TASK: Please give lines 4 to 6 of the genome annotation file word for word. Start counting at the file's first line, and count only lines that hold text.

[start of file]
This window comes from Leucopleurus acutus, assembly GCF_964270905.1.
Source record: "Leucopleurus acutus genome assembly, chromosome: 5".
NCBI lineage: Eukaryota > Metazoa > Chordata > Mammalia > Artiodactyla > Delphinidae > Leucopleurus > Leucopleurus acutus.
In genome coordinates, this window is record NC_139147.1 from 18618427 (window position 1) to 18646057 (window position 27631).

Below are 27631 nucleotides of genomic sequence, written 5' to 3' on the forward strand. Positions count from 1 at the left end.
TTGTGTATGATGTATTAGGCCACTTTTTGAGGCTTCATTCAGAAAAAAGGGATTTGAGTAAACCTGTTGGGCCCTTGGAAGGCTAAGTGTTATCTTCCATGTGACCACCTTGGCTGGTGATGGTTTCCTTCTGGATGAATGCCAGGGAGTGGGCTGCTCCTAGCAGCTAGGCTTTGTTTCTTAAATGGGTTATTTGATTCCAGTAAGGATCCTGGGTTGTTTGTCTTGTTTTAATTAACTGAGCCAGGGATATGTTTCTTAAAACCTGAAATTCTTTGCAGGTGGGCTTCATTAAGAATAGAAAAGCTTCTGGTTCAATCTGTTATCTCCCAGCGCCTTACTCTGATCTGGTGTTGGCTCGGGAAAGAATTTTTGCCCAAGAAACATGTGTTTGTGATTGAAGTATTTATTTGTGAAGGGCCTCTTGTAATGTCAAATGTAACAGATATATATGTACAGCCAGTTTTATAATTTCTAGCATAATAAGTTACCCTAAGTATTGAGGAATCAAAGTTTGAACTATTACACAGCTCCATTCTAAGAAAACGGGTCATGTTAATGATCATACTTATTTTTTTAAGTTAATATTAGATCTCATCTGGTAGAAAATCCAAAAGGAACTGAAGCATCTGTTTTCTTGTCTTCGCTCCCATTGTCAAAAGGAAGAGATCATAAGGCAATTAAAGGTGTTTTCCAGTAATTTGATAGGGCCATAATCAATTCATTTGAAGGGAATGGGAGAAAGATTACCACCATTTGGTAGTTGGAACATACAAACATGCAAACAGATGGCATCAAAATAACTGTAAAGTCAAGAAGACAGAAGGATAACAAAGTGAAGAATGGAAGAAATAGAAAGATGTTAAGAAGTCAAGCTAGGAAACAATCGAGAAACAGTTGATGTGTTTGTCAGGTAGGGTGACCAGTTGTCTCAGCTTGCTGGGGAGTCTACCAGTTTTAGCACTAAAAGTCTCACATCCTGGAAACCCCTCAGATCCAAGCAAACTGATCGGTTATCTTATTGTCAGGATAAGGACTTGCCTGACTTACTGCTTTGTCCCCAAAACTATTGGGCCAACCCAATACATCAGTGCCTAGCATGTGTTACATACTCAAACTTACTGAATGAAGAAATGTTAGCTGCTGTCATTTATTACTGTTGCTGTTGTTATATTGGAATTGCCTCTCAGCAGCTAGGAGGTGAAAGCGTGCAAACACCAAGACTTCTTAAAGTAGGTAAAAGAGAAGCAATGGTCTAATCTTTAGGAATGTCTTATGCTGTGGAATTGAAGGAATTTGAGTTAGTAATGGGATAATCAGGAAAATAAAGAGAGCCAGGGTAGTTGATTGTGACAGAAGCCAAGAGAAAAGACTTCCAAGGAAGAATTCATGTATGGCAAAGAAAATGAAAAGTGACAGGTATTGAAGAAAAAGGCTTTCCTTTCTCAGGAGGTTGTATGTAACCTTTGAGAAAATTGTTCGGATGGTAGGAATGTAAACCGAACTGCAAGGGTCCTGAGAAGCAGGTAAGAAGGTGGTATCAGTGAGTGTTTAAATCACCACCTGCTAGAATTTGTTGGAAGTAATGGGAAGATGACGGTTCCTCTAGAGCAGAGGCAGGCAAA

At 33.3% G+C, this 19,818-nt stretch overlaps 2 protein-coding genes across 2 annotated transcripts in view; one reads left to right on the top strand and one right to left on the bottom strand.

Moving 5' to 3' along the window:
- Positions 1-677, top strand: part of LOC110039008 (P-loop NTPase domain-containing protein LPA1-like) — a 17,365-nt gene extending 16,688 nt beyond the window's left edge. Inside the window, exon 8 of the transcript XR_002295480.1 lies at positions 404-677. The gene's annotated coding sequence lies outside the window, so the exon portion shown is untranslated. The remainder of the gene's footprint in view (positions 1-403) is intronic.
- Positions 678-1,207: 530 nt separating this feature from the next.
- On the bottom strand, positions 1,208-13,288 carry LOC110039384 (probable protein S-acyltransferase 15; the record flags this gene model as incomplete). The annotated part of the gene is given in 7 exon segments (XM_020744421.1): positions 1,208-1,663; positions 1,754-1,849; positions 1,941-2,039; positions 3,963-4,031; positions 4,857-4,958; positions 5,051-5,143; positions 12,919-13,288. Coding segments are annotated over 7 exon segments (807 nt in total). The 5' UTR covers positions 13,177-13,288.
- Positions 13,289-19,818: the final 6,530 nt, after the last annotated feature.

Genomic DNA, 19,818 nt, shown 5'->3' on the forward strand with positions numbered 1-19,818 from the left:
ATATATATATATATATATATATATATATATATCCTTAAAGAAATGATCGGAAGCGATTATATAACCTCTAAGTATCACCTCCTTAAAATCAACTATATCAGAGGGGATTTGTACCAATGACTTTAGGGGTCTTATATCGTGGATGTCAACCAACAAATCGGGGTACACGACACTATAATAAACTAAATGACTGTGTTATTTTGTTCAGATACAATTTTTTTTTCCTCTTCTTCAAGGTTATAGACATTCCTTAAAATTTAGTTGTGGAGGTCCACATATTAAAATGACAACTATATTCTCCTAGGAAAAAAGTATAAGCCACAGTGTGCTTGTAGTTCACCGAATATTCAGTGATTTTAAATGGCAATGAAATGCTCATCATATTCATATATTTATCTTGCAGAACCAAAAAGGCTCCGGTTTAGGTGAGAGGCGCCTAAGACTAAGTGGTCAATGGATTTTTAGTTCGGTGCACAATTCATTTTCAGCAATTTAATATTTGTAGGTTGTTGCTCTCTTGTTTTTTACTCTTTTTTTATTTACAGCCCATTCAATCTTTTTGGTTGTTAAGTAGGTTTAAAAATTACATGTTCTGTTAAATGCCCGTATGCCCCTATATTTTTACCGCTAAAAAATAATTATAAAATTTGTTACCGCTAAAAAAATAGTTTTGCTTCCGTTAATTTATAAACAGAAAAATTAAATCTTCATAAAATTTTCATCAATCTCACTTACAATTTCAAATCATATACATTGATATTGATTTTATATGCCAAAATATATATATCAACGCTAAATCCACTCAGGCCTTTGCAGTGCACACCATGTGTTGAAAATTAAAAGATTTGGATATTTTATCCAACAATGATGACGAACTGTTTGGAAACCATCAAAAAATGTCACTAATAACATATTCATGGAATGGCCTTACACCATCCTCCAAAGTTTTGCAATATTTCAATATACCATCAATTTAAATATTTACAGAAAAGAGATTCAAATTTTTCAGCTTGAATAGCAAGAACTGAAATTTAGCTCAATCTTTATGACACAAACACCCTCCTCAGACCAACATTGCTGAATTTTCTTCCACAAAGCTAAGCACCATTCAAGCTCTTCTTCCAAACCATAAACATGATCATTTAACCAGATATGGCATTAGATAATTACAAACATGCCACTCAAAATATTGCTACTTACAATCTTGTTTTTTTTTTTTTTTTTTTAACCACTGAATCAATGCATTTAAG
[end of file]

In genome coordinates, this window is record NC_139147.1 from 18618427 (window position 1) to 18646057 (window position 27631).

Below are 27631 nucleotides of genomic sequence, written 5' to 3' on the forward strand. Positions count from 1 at the left end.
TTGTGTATGATGTATTAGGCCACTTTTTGAGGCTTCATTCAGAAAAAAGGGATTTGAGTAAACCTGTTGGGCCCTTGGAAGGCTAAGTGTTATCTTCCATGTGACCACCTTGGCTGGTGATGGTTTCCTTCTGGATGAATGCCAGGGAGTGGGCTGCTCCTAGCAGCTAGGCTTTGTTTCTTAAATGGGTTATTTGATTCCAGTAAGGATCCTGGGTTGTTTGTCTTGTTTTAATTAACTGAGCCAGGGATATGTTTCTTAAAACCTGAAATTCTTTGCAGGTGGGCTTCATTAAGAATAGAAAAGCTTCTGGTTCAATCTGTTATCTCCCAGCGCCTTACTCTGATCTGGTGTTGGCTCGGGAAAGAATTTTTGCCCAAGAAACATGTGTTTGTGATTGAAGTATTTATTTGTGAAGGGCCTCTTGTAATGTCAAATGTAACAGATATATATGTACAGCCAGTTTTATAATTTCTAGCATAATAAGTTACCCTAAGTATTGAGGAATCAAAGTTTGAACTATTACACAGCTCCATTCTAAGAAAACGGGTCATGTTAATGATCATACTTATTTTTTTAAGTTAATATTAGATCTCATCTGGTAGAAAATCCAAAAGGAACTGAAGCATCTGTTTTCTTGTCTTCGCTCCCATTGTCAAAAGGAAGAGATCATAAGGCAATTAAAGGTGTTTTCCAGTAATTTGATAGGGCCATAATCAATTCATTTGAAGGGAATGGGAGAAAGATTACCACCATTTGGTAGTTGGAACATACAAACATGCAAACAGATGGCATCAAAATAACTGTAAAGTCAAGAAGACAGAAGGATAACAAAGTGAAGAATGGAAGAAATAGAAAGATGTTAAGAAGTCAAGCTAGGAAACAATCGAGAAACAGTTGATGTGTTTGTCAGGTAGGGTGACCAGTTGTCTCAGCTTGCTGGGGAGTCTACCAGTTTTAGCACTAAAAGTCTCACATCCTGGAAACCCCTCAGATCCAAGCAAACTGATCGGTTATCTTATTGTCAGGATAAGGACTTGCCTGACTTACTGCTTTGTCCCCAAAACTATTGGGCCAACCCAATACATCAGTGCCTAGCATGTGTTACATACTCAAACTTACTGAATGAAGAAATGTTAGCTGCTGTCATTTATTACTGTTGCTGTTGTTATATTGGAATTGCCTCTCAGCAGCTAGGAGGTGAAAGCGTGCAAACACCAAGACTTCTTAAAGTAGGTAAAAGAGAAGCAATGGTCTAATCTTTAGGAATGTCTTATGCTGTGGAATTGAAGGAATTTGAGTTAGTAATGGGATAATCAGGAAAATAAAGAGAGCCAGGGTAGTTGATTGTGACAGAAGCCAAGAGAAAAGACTTCCAAGGAAGAATTCATGTATGGCAAAGAAAATGAAAAGTGACAGGTATTGAAGAAAAAGGCTTTCCTTTCTCAGGAGGTTGTATGTAACCTTTGAGAAAATTGTTCGGATGGTAGGAATGTAAACCGAACTGCAAGGGTCCTGAGAAGCAGGTAAGAAGGTGGTATCAGTGAGTGTTTAAATCACCACCTGCTAGAATTTGTTGGAAGTAATGGGAAGATGACGGTTCCTCTAGAGCAGAGGCAGGCAAA